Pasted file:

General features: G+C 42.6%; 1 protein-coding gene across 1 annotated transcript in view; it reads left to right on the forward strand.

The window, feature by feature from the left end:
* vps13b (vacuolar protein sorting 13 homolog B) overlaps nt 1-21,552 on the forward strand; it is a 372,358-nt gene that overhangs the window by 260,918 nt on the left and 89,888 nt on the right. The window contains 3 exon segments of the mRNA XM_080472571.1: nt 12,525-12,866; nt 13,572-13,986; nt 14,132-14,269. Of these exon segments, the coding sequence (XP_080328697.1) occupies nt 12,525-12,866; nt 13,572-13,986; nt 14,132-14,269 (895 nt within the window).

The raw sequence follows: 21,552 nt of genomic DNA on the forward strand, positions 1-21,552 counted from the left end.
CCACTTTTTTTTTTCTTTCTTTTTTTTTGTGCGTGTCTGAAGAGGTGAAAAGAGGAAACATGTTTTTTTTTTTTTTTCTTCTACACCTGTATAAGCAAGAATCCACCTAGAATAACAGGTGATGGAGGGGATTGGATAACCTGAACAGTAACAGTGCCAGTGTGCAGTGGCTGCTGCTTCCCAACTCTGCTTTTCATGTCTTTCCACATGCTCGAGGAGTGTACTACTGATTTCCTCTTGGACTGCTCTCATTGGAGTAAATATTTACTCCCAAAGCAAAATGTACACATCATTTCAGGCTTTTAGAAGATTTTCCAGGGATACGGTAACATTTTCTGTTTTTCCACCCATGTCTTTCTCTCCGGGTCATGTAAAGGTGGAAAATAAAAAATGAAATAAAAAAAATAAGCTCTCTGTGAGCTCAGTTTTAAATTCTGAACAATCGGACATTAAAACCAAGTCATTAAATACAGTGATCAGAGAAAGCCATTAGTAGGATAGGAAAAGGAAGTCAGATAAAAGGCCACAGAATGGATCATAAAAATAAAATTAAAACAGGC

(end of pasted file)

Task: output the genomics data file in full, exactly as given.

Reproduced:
General features: G+C 42.6%; 1 protein-coding gene across 1 annotated transcript in view; it reads left to right on the forward strand.

The window, feature by feature from the left end:
* vps13b (vacuolar protein sorting 13 homolog B) overlaps nt 1-21,552 on the forward strand; it is a 372,358-nt gene that overhangs the window by 260,918 nt on the left and 89,888 nt on the right. The window contains 3 exon segments of the mRNA XM_080472571.1: nt 12,525-12,866; nt 13,572-13,986; nt 14,132-14,269. Of these exon segments, the coding sequence (XP_080328697.1) occupies nt 12,525-12,866; nt 13,572-13,986; nt 14,132-14,269 (895 nt within the window).

The raw sequence follows: 21,552 nt of genomic DNA on the forward strand, positions 1-21,552 counted from the left end.
CCACTTTTTTTTTTCTTTCTTTTTTTTTGTGCGTGTCTGAAGAGGTGAAAAGAGGAAACATGTTTTTTTTTTTTTTTCTTCTACACCTGTATAAGCAAGAATCCACCTAGAATAACAGGTGATGGAGGGGATTGGATAACCTGAACAGTAACAGTGCCAGTGTGCAGTGGCTGCTGCTTCCCAACTCTGCTTTTCATGTCTTTCCACATGCTCGAGGAGTGTACTACTGATTTCCTCTTGGACTGCTCTCATTGGAGTAAATATTTACTCCCAAAGCAAAATGTACACATCATTTCAGGCTTTTAGAAGATTTTCCAGGGATACGGTAACATTTTCTGTTTTTCCACCCATGTCTTTCTCTCCGGGTCATGTAAAGGTGGAAAATAAAAAATGAAATAAAAAAAATAAGCTCTCTGTGAGCTCAGTTTTAAATTCTGAACAATCGGACATTAAAACCAAGTCATTAAATACAGTGATCAGAGAAAGCCATTAGTAGGATAGGAAAAGGAAGTCAGATAAAAGGCCACAGAATGGATCATAAAAATAAAATTAAAACAGGC